Trinity College, just across from my hotel, had its Trinity Ball on Friday, featuring music on several stages. I was unaware of the event but was up early on Saturday morning and wanted to visit the campus and so had the chance to survey the wreckage personally, after persuading an Eastern European security guard to let me in the Pearse Street gate at about 7 am. All the other gates were shut tight. There were quite a few students in tuxedos and formal dresses still pounding down beers at that hour, as workmen dismantled the pavilions and stages erected for the event.
At 8 am I met another group of students having breakfast at the McDonalds on Grafton Street. One chipper student’s shoes and lower legs were caked with black mud, as if she spent the night digging for clams in formal dress.
The campus is attractive and the trees are in bloom. Other than the overflowing garbage bins and the odd collection of cans and bottles it looked like an appealing place to study.
Afterward there was a story in the Irish Independent newspaper indicating that one of the musicians, Jessie J, was shocked, shocked at the wanton drunkenness of the students who paid to bring her to Trinity:
Following her performance on Friday night, the singer…took to Twitter to rant about the drunken Irish girls at the gig: “Just came off stage at trinity ball. Probably one of the hardest gigs to date,” she raged. “To see so many people so drunk they couldn’t even stand. Girls unconscious and (students were) literally trampling on each other. It wasn’t easy.”
The singer, who has had a stellar rise to fame over the past year, later posted: “I’m not upset they weren’t all listening. It upset me to see so many young people so not with it. I’m not used to it,” she said.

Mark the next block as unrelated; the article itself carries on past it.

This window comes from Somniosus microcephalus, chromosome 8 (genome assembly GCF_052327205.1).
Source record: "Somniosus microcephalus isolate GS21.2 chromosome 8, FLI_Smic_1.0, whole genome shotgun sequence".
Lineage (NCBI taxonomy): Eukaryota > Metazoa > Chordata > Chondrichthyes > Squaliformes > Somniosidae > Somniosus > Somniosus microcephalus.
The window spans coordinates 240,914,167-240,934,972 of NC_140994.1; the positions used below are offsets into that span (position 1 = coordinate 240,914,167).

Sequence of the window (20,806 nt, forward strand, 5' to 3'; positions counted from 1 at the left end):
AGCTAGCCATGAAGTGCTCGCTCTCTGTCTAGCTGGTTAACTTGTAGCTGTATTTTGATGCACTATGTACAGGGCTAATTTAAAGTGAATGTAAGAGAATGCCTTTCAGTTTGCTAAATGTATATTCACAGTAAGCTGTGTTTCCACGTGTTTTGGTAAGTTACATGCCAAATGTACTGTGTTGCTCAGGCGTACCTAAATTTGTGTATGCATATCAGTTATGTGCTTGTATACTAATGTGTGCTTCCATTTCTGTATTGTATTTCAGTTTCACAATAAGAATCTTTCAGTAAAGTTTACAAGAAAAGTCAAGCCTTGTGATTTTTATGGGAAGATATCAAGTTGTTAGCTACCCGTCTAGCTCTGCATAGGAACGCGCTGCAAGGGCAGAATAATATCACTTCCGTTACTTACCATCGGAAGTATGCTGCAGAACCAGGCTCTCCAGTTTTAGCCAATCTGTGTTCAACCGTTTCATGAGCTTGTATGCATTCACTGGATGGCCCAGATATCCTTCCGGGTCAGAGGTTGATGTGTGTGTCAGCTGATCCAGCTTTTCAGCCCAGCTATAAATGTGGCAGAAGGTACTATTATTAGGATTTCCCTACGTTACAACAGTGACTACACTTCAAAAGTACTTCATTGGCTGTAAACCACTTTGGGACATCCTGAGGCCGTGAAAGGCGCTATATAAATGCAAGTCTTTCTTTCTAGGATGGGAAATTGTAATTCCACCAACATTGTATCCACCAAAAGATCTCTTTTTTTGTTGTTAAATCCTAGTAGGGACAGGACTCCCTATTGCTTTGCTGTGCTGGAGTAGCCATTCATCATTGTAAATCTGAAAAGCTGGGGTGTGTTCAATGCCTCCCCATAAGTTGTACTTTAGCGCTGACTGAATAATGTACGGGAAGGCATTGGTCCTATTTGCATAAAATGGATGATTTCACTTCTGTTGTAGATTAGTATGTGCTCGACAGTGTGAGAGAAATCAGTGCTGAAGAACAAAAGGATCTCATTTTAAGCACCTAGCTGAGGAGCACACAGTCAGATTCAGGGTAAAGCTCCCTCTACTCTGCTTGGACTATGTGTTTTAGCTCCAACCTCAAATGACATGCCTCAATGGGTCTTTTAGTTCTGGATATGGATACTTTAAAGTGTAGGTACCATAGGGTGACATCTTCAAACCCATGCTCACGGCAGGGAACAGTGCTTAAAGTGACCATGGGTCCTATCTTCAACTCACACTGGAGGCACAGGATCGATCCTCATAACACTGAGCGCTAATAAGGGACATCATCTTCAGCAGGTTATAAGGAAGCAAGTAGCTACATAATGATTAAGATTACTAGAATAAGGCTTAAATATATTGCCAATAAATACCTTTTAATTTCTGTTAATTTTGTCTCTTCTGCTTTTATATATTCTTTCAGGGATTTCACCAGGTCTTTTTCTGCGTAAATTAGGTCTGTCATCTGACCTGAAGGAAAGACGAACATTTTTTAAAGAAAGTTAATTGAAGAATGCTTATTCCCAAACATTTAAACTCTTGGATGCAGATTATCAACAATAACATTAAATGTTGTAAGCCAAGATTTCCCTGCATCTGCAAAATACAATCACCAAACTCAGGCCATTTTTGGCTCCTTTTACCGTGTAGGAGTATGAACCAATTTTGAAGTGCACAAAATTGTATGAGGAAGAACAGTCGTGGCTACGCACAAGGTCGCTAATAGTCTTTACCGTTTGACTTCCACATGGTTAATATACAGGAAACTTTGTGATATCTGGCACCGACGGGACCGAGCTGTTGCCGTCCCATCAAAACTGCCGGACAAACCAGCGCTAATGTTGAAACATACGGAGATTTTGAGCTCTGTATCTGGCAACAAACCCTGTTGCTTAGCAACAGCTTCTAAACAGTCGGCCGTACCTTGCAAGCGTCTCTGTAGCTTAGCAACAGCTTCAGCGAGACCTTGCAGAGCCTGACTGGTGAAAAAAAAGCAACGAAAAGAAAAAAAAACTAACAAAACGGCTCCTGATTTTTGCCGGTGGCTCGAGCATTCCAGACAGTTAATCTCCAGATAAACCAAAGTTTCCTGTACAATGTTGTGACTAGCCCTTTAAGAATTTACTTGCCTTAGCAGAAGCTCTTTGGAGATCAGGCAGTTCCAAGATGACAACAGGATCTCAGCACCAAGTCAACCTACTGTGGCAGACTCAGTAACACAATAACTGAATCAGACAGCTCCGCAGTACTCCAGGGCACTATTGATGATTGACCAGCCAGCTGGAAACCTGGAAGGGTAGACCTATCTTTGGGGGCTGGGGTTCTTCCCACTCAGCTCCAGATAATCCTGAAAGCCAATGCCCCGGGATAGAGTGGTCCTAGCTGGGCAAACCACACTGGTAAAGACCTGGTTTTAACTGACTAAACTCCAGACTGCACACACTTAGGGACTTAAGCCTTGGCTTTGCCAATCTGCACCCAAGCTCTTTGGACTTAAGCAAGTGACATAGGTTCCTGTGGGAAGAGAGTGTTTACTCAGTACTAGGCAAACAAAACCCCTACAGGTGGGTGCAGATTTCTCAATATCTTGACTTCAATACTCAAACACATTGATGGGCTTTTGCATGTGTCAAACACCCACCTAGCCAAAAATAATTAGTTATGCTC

“It’s hard to sing when I just wanted to go into the crowd and help all the crying girls who were being squashed.”
The poor dear. For the record, I saw no squashed girls on the campus, although they might have been pried out of the mud before I got there. (Jessie J’s number 2 debut single, Do It Like A Dude, is a heavily autotuned and calculated bit of pop garbage).
The Book of Kells is housed at Trinity but I skipped the exhibition as I am over my museum quota. Instead I spent my Saturday night having a few pints at the Padraig Pearse pub near my hotel. Its namesake was the Irish patriot and revolutionary who, along with his brother and thirteen others, was executed by the English after the Easter Rebellion in 1916. I enjoyed speaking with the bartender, the son of the owner, who said that Pearse’s nephew, 78 years old, had been into the bar earlier and he would have been glad to introduce me to him had he known I was interested in Irish history. The place was lively; two women visiting from Wales turned the place upside down with their antics.